Orofacial analgesic-like activity of carvacrol in rodents

Guimarães AG, Silva FV, Xavier MA, Santos MR, Oliveira RC, Oliveira MG, Oliveira AP, De Souza CC, Quintans-Júnior LJ
Zeitschrift für Naturforschung C, 2012


Carvacrol (CARV) is a phenolic monoterpene present in the essential oil of several aromatic spices. The purpose of the present study was to evaluate the antinociceptive effect of CARV on formalin-, capsaicin-, and glutamate-induced orofacial nociception in mice. Male mice were pretreated with CARV [25, 50, and 100 mg/kg body weight (BW), intraperitoneal (i.p.)], morphine (5 mg/kg BW, i.p.), or vehicle (distilled water + one drop of 0.3% cremophor in distilled water), before formalin (20 microl, 2%), capsaicin (20 microl, 2.5 microg), or glutamate (40 microl, 25 microM) was injected into the right upper lip. Our results revealed that i.p. pretreatment with CARV was effective in reducing the nociceptive face-rubbing behaviour in both phases of the formalin test and also produced a significant antinociceptive effect at all doses in the capsaicin and glutamate tests. Further, we showed that the action of CARV on the central nervous system (CNS) did not affect these results, since this compound did not exert a significant CNS-depressant effect, as shown by the pentobarbital-induced hypnosis. Our results suggest that CARV might represent an important tool for the treatment of orofacial pain.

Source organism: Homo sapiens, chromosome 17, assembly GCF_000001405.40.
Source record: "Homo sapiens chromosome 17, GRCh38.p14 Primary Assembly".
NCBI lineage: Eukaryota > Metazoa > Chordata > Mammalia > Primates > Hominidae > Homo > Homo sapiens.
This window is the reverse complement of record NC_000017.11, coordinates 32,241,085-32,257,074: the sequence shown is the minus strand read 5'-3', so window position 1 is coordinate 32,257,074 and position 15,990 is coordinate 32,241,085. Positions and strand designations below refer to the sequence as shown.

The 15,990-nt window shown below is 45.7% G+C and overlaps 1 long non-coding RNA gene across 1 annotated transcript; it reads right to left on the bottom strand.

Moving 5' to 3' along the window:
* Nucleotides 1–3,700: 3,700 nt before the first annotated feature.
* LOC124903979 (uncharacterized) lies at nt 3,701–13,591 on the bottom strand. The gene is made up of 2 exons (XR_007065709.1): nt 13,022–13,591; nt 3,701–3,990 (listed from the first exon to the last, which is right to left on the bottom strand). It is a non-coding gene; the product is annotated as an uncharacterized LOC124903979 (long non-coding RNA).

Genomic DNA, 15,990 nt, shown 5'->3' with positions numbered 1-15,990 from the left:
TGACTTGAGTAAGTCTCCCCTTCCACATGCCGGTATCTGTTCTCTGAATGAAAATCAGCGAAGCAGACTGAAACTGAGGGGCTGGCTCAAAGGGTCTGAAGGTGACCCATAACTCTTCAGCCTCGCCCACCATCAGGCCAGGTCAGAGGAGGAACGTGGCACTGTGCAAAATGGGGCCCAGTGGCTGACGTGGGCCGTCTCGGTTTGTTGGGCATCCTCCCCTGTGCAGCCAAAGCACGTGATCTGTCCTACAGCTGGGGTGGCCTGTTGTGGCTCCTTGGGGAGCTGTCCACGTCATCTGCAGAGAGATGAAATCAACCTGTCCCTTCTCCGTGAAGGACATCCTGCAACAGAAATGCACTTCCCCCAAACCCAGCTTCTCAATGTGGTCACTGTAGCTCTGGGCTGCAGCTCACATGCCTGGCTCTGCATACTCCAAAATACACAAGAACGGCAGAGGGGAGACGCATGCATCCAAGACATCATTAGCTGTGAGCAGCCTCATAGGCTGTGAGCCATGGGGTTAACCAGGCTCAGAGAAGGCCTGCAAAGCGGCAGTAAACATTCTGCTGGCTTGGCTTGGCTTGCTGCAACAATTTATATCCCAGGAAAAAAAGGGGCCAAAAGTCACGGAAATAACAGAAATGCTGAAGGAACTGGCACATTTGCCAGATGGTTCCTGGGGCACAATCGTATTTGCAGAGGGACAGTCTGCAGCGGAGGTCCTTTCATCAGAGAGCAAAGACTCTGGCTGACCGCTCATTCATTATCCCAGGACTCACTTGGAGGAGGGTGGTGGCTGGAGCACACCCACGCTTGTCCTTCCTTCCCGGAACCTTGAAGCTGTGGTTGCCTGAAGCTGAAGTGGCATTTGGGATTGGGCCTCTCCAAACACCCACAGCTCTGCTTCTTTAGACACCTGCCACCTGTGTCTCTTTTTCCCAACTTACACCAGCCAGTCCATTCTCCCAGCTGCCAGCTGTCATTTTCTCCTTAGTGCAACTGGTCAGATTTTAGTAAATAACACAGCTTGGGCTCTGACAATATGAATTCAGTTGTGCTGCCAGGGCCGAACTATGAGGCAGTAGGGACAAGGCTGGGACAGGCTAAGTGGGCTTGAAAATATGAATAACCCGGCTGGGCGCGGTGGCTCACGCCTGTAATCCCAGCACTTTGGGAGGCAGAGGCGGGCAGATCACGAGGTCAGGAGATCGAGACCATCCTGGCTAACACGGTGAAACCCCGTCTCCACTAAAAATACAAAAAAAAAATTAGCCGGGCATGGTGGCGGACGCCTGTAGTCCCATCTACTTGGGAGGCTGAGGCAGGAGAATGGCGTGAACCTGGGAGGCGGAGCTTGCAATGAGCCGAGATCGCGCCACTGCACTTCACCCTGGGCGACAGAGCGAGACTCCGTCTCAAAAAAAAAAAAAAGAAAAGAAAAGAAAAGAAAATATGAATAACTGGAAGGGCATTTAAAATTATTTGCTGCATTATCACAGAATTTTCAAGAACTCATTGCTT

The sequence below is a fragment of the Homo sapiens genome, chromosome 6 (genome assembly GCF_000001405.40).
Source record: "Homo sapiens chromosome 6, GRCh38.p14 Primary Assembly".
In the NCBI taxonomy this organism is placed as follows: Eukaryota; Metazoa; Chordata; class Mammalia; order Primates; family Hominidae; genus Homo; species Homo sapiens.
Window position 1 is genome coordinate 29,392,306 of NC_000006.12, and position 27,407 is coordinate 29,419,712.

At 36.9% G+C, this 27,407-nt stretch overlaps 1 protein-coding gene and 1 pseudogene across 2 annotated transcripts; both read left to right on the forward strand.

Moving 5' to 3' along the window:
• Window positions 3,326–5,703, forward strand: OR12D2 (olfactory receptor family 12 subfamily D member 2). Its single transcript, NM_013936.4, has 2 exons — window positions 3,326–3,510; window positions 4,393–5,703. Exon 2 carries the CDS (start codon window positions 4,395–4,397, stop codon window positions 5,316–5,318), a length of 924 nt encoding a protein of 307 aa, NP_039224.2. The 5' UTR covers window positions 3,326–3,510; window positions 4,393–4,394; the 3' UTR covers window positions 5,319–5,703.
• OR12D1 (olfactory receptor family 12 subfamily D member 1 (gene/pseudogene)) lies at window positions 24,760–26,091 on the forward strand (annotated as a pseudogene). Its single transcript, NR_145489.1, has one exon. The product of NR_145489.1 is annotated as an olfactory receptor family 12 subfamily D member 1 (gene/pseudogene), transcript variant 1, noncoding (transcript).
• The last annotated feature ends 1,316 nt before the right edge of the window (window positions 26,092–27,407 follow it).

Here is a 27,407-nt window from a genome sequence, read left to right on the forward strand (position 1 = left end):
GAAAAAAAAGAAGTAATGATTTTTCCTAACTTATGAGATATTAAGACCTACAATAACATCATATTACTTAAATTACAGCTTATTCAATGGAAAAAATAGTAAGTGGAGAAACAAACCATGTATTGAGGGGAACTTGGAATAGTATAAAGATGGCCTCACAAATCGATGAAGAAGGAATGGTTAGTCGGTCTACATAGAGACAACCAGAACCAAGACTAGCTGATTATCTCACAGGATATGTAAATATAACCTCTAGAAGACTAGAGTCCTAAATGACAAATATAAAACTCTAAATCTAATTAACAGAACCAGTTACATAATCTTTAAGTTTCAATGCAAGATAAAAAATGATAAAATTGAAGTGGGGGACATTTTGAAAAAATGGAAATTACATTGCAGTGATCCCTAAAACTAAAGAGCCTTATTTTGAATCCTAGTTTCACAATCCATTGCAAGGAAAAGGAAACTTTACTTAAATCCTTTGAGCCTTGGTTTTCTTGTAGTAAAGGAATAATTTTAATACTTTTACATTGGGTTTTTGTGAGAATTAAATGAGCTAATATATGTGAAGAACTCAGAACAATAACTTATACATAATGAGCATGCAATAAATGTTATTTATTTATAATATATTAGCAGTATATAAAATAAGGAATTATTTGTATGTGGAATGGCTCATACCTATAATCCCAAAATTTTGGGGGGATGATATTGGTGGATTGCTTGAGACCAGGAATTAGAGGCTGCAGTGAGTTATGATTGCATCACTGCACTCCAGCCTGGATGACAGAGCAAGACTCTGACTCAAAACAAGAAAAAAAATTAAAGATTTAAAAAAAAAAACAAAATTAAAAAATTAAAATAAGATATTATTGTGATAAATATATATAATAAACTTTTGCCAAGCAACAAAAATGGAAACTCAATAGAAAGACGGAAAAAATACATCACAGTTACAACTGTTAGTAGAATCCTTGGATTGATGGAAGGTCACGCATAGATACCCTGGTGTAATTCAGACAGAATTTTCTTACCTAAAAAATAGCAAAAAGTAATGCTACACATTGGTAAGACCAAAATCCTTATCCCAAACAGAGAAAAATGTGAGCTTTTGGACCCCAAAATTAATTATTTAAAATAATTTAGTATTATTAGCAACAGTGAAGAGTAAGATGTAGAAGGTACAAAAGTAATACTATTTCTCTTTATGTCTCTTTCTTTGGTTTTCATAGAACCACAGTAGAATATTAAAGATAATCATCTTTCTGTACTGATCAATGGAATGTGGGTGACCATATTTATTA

Guimarães AG, Silva FV, Xavier MA, Et Al. Orofacial analgesic-like activity of carvacrol in rodents. Z Naturforsch C. 2012;67(9-10):481-485.

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